Forum for Science, Industry and Business

Sponsored by:     3M 
Search our Site:

 

Baby monkeys receive signals through their mother's breast milk

03.03.2010
Signals affect babies' behavior and temperament

Among rhesus macaque monkeys, mothers who weigh more and have had previous pregnancies produce more and better breast milk for their babies than mothers who weigh less and are less experienced.

Scientists from the Smithsonian Institution and the University of California, Davis are using this natural variation in breast milk quality and quantity to show that a mother's milk sends a reliable signal to infants about their environment. This signal may program the infant's behavior and temperament according to expectations of available resources and discourages temperaments that prove risky when food is scarce. The study was published in the American Journal of Primatology Feb. 16.

Researchers used large groups of rhesus macaques living in an outdoor enclosure at the California National Primate Research Center at UC Davis. Researchers collected milk two different times from 59 mothers: once when their infants were 1 month old and again when the infants were 3 1/2 months old. They recorded the quantity of milk produced by each mother, and the energy value of each one's milk was analyzed for its content of sugars, proteins and fat. These figures were combined to calculate the available milk energy generated by each mother.

Although all of the monkeys in the study were fed the same diet, the researchers found natural variation in the quantity and richness of the milk generated by the 59 mothers. Milk from mothers who weighed more and had had previous pregnancies contained higher available energy when their infants were 1 month old than the milk of lighter, less experienced mothers.

"This is the first study for any mammal that presents evidence that natural variation in available milk energy from the mother is associated with later variation in infant behavior and temperament," said Katie Hinde, the study's lead author and anthropologist at the California National Primate Research Center and the nutrition laboratory at the Smithsonian's National Zoo. "Our results suggest that the milk energy available soon after birth may be a nutritional cue that calibrates the infant's behavior to environmental or maternal conditions."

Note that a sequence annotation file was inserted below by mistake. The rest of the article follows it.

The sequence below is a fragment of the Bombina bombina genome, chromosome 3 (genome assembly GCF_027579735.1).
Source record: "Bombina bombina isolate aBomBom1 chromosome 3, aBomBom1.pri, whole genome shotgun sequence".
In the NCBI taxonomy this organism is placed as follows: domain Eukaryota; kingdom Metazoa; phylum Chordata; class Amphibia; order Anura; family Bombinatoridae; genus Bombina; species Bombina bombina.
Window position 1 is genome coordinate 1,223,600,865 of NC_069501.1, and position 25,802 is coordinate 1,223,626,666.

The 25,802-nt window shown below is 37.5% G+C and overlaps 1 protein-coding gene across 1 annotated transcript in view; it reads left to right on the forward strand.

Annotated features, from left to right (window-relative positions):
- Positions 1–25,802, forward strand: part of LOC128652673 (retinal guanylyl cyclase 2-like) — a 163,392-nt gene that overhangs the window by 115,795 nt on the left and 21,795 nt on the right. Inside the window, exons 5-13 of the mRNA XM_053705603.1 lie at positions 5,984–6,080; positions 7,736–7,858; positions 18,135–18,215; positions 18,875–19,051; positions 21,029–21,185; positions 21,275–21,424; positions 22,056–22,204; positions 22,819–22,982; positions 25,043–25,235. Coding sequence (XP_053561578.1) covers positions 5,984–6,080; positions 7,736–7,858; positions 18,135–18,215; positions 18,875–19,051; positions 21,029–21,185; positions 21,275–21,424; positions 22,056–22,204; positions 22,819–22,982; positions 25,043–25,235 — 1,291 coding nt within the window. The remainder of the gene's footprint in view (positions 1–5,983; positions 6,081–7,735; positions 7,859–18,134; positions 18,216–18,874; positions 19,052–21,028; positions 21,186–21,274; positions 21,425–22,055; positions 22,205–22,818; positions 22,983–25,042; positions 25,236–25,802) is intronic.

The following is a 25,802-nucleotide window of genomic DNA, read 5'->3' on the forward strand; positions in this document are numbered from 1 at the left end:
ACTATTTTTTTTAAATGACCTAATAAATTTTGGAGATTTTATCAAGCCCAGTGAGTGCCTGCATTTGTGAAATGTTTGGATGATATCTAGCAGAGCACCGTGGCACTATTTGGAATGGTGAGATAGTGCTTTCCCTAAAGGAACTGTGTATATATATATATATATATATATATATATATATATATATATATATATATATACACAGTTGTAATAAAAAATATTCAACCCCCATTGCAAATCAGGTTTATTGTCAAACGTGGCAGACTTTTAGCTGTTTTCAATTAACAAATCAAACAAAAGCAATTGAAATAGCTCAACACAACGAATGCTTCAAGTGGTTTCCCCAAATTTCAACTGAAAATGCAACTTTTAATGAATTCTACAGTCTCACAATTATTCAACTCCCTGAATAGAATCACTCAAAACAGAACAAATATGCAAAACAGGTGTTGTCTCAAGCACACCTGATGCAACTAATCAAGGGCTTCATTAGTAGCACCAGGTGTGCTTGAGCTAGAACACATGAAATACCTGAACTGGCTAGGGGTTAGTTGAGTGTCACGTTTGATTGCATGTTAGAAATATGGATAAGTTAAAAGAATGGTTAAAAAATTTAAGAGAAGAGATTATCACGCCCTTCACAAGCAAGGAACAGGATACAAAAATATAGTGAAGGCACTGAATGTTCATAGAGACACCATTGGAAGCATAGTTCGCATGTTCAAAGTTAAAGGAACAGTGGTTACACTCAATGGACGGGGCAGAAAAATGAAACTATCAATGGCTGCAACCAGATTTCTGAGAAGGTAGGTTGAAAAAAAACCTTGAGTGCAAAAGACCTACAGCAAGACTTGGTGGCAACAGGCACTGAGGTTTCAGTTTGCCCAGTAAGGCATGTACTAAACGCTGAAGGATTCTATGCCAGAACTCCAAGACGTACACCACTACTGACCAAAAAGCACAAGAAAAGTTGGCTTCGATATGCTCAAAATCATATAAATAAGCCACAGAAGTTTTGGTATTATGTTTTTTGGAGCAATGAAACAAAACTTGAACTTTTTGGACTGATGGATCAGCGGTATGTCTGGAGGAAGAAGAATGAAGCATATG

At 3 to 4 months old, each infant was temporarily separated from its mother and assessed according to its behavior and temperament. The study found that infants whose mothers had higher levels of milk energy soon after their birth coped more effectively (moved around more, explored more, ate and drank) and showed greater confidence (were more playful, curious and active). Infants whose mothers had lower milk energy had lower activity levels and were less confident when separated from their mother. Mothers and infants were reunited immediately after the experiment.

Rhesus macaques are found throughout mainland Asia: from Afghanistan to India and from Thailand to southern China. A free-ranging colony of rhesus macaques was established in 1938 on Cayo Santiago—a small island off of the east coast of Puerto Rico. The only primates with a broader geographic distribution than rhesus macaques are humans.

To learn more about this and other Smithsonian research visit: http://smithsonianscience.org/

John Gibbons | EurekAlert!
Further information:
http://www.si.edu
http://smithsonianscience.org/

More articles from Life Sciences: